I can’t remember a time when excessive underarm sweating didn't affect my life. After I graduated from the hot and humid University of Florida, where temperatures would reach 80 degrees in November, and moved to New York City for work, simply walking the two blocks between my subway stop and office was enough to make me perspire. Even on the coldest days of winter, I'd arrive with embarrassing wet marks under my arms.
While I'm sure there are some people who have it much worse, I've never been able to shake the insecurities that surround my hyperhidrosis, the clinical name for sweating more than necessary to keep your body cool. So, with summer creeping up, and plans to wear a dress that would most definitely expose sweat stains at my sister’s fall wedding, this spring, I began researching sweaty pit solutions. I came across all the obvious ones, like prescription-strength antiperspirant, which I'd already tried to no avail, and disposable sweat-absorbing pads—like period pads but for your underarms. (Need I say more?!)
I also tried crystal deodorant, although it's only designed to make sweat smell better rather than stop it, and chlorophyll supplements, although there's no proof they do a damn thing. Nothing helped.
Feeling desperate, I briefly considered getting Botox injections, an FDA-approved hyperhidrosis treatment that temporarily stops your glands from producing sweat. But ultimately, I nixed it because of potential side effects like neck pain and vision problems, and because it only lasts for about six or seven months. I couldn’t help but feel hopeless.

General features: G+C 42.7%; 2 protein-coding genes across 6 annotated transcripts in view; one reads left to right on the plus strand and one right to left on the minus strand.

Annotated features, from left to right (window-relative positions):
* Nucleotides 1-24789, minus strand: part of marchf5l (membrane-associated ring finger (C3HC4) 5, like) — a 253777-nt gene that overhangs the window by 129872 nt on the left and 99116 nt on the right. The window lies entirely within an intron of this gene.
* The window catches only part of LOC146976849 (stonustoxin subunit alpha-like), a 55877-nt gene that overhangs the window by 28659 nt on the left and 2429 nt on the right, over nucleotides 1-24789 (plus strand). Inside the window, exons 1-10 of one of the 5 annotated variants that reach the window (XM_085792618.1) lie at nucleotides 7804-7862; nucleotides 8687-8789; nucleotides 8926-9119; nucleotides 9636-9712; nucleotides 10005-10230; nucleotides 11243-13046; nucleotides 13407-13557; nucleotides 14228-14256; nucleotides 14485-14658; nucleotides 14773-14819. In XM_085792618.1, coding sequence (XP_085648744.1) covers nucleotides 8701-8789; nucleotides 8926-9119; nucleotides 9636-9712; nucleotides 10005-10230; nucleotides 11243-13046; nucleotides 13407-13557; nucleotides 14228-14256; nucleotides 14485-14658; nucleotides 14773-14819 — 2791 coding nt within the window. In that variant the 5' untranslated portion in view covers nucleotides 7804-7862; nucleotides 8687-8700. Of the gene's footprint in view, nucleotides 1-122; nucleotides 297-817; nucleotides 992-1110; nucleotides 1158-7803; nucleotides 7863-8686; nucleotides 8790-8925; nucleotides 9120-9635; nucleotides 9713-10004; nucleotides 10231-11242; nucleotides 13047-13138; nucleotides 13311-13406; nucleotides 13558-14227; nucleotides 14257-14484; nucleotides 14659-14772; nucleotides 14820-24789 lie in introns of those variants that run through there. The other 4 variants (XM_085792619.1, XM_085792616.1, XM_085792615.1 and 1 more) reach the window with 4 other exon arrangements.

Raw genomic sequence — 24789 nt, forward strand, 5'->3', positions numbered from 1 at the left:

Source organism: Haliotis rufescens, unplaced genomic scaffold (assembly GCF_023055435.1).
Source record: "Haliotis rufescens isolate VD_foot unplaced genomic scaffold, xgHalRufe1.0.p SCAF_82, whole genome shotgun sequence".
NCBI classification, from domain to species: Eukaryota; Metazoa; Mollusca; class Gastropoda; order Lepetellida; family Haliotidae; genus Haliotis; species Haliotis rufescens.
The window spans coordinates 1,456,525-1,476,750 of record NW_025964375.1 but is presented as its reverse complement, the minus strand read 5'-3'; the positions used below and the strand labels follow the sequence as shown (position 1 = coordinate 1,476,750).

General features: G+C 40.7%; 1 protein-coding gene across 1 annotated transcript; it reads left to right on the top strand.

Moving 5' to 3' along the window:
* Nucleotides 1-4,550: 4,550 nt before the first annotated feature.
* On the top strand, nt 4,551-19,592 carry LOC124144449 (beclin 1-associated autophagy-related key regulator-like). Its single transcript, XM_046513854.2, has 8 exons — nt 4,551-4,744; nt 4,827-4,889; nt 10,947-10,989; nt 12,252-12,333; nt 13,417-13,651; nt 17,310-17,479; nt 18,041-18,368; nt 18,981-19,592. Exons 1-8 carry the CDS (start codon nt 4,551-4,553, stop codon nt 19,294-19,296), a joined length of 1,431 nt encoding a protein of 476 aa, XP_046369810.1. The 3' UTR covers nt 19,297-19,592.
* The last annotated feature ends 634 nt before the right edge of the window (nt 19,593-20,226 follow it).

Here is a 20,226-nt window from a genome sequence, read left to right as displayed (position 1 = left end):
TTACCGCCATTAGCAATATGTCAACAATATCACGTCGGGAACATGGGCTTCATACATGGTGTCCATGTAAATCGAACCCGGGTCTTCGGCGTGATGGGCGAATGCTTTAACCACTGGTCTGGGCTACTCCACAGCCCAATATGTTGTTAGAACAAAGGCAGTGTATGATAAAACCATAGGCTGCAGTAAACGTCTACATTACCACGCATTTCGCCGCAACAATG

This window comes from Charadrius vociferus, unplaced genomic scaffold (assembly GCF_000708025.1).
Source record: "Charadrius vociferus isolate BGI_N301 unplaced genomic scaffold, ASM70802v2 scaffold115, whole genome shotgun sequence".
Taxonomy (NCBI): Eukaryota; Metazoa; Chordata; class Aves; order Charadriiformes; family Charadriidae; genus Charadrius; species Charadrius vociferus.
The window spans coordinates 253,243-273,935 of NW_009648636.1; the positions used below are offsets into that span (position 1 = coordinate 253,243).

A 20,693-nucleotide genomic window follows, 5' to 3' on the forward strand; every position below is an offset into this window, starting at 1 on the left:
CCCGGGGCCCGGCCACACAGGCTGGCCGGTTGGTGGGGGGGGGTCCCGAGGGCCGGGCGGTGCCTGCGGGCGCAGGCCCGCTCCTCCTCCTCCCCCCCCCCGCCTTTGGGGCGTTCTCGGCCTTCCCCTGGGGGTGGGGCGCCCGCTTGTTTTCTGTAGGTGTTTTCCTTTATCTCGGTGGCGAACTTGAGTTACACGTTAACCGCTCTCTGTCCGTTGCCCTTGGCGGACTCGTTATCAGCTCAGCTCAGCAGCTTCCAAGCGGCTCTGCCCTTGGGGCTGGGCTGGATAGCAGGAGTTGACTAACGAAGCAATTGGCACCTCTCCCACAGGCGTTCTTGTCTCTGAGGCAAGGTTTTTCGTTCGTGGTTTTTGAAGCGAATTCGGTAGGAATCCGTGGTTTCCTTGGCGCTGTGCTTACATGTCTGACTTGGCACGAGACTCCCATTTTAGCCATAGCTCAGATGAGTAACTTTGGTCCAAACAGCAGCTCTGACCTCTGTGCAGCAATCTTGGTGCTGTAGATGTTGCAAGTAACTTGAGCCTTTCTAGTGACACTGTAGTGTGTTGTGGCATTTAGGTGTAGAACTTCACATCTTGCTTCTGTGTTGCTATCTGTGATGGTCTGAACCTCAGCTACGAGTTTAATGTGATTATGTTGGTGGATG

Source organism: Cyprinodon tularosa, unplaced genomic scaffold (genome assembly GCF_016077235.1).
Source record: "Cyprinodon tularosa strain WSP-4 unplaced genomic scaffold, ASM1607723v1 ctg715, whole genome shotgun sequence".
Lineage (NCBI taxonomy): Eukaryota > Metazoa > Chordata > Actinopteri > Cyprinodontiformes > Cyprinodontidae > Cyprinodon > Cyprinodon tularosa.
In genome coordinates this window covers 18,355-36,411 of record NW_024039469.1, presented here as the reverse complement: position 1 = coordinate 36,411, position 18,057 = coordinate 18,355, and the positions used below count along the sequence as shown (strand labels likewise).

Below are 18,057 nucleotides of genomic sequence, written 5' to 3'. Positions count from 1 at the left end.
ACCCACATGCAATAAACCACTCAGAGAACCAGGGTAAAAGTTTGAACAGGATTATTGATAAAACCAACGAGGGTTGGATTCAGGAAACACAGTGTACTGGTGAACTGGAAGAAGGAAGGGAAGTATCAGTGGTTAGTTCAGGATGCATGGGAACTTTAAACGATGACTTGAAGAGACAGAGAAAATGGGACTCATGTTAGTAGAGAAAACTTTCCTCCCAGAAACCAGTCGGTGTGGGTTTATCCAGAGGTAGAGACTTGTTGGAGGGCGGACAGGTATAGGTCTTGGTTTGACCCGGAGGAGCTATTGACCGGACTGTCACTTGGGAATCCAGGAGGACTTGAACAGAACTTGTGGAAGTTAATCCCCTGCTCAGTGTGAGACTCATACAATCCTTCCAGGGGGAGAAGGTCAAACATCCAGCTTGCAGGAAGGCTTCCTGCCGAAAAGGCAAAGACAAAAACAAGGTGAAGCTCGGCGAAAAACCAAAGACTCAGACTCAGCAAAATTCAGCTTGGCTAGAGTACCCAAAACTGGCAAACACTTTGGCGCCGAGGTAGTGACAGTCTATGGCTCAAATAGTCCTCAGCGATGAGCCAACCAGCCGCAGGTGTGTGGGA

Then I stumbled upon MiraDry, a treatment that was FDA-approved in 2016 to eliminate armpit sweat, odor glands, and—get this—underarm hair. Using "energy that targets and destroys sweat and odor glands in your underarm," according to the brand's website, its makers promise permanent results. It works sort of like a microwave, I learned, delivering heat waves as warm as 140-degrees Fahrenheit below the skin. Meanwhile, a cooling device prevents the upper layer of skin from burning.
"I was desperate."
Performed by a dermatologist, plastic surgeon, or medical aesthetician, the procedure is billed as noninvasive with minimal downtime. It sounded too good to be true, so I called three or four practitioners in my area for more information.
MiraDry, I found, can cost between $1,500 to $4,500, and it isn't typically covered by insurance. You typically need two treatments for optimal results. But again: I was desperate. So after pricing things out, I made a MiraDry appointment at Greenberg Cosmetic Surgery in Woodbury, Long Island.
On the morning I got MiraDry, which came out to $1,500, I was so nervous I brought my mom with me for moral support. Although the majority of online testimonials I'd read said the procedure was worthwhile, some mentioned pain and discomfort that lasted for months—potential side effects my practitioner had mentioned on the phone, but still concerned me.
When I arrived for my appointment, my medical aesthetician, Jackie Scavone, sanitized my underarms, then marked the skin with a temporary tattoo used to guide the MiraDry device.